In light of recent political shifts across the globe, have you sensed a change in the position of the art institution vis-à-vis political activism? Can an art institution go from being an object of critique to a site for organizing? How? Should the art institution play this kind of role? What other roles can or should it play? What other institutions, curators, or publics do you look to in formulating your own institution’s position? Recent controversies over curatorial choices have foregrounded the different ways in which institutions envision their audience(s). In your experience, is this process changing? How should it proceed? How can an institution address the dichotomy between art as cultural entertainment and art as political inquiry? What is the role of the curator in mediating this? How does this compare to the artist’s role? How can art institutions be better?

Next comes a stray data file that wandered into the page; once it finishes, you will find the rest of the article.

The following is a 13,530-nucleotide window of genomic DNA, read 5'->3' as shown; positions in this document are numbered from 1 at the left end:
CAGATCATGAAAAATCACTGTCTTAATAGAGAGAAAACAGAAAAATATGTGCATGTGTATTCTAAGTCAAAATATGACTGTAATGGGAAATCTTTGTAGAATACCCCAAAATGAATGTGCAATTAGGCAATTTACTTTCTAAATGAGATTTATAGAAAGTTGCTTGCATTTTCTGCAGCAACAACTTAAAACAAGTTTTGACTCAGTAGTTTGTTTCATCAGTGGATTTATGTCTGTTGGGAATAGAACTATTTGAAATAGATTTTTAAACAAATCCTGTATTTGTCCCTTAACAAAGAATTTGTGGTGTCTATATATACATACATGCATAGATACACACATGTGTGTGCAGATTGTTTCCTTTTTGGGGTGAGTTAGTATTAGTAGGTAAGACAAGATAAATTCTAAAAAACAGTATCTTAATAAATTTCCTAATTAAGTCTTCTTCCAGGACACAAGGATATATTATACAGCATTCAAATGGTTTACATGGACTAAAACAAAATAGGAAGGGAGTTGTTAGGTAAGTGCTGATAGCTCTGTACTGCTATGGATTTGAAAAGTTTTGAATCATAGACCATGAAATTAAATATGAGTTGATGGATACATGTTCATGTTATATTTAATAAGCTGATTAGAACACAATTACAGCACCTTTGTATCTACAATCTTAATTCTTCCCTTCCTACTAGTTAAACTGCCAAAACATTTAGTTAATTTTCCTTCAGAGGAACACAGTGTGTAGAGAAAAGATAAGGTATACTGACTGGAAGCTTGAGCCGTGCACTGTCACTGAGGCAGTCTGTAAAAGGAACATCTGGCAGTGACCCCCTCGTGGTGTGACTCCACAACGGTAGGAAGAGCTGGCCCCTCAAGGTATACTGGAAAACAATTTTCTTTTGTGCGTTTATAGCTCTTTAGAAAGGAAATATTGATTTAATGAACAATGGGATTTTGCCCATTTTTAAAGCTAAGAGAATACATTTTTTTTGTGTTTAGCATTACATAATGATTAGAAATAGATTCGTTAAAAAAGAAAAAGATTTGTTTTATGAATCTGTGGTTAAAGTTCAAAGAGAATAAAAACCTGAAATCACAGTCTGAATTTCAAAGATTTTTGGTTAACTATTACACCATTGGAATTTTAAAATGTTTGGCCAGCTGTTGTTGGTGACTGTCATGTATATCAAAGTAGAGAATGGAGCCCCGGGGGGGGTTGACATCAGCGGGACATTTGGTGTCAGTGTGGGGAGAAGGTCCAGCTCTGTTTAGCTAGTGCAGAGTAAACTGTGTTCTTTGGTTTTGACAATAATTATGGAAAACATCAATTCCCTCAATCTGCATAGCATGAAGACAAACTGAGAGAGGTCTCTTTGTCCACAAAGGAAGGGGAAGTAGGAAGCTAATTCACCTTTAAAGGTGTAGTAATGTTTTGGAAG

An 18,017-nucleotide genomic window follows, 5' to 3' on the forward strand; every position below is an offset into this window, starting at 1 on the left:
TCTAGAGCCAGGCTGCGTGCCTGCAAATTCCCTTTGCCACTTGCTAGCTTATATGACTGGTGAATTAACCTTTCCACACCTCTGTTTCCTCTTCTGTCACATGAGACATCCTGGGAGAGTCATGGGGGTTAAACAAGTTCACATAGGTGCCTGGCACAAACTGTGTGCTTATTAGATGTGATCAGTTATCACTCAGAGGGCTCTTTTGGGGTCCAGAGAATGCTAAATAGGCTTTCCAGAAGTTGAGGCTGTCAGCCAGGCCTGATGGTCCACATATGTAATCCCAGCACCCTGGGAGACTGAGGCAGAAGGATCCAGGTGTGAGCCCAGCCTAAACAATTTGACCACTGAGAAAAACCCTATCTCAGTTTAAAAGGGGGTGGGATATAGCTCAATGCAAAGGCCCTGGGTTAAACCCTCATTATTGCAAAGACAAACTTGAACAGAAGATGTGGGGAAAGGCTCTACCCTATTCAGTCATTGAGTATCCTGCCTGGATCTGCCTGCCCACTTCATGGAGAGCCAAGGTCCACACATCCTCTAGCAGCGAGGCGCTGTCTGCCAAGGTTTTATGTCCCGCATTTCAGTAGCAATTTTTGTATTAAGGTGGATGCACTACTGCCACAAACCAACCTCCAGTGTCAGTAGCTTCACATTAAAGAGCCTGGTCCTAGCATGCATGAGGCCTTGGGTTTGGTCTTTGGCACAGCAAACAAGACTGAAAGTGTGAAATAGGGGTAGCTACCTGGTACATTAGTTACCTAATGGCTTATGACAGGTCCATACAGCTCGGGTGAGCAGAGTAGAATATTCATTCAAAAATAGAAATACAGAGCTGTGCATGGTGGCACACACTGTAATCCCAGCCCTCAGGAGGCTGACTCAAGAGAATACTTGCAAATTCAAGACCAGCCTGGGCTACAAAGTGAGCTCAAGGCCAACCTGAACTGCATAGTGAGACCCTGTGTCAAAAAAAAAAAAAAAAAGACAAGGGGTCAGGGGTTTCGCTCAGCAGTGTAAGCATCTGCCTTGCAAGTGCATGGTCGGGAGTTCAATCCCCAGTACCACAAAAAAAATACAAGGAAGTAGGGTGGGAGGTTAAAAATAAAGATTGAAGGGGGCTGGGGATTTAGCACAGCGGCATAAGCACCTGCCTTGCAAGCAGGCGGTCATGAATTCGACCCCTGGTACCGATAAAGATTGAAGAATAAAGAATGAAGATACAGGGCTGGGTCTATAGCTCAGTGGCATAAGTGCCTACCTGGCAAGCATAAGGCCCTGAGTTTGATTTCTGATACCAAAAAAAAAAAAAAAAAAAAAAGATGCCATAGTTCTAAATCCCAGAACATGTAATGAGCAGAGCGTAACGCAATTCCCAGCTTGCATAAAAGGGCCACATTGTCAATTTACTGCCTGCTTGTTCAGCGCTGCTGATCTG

With contributions by: Regine Basha, Chloë Bass, Dena Beard, Zachary Cahill, Ken Chen, Lori Cole, Anne Ellegood, Anthony Elms, Deborah Fisher, Zanna Gilbert, Namita Gupta Wiggers, Larissa Harris, Pablo Helguera, Megan Heuer, Kemi Ilesanmi, Mary Jane Jacob, Alhena Katsof, Kristan Kennedy, Alex Klein, Jordan Martins, Amanda Parmer, Risa Puleo, Laura Raicovich, Sara Reisman, Chris Reitz, Nicolás Rodríguez Melo, Stephen Squibb, Elizabeth Thomas, Gilbert Vicario, and Anuradha Vikram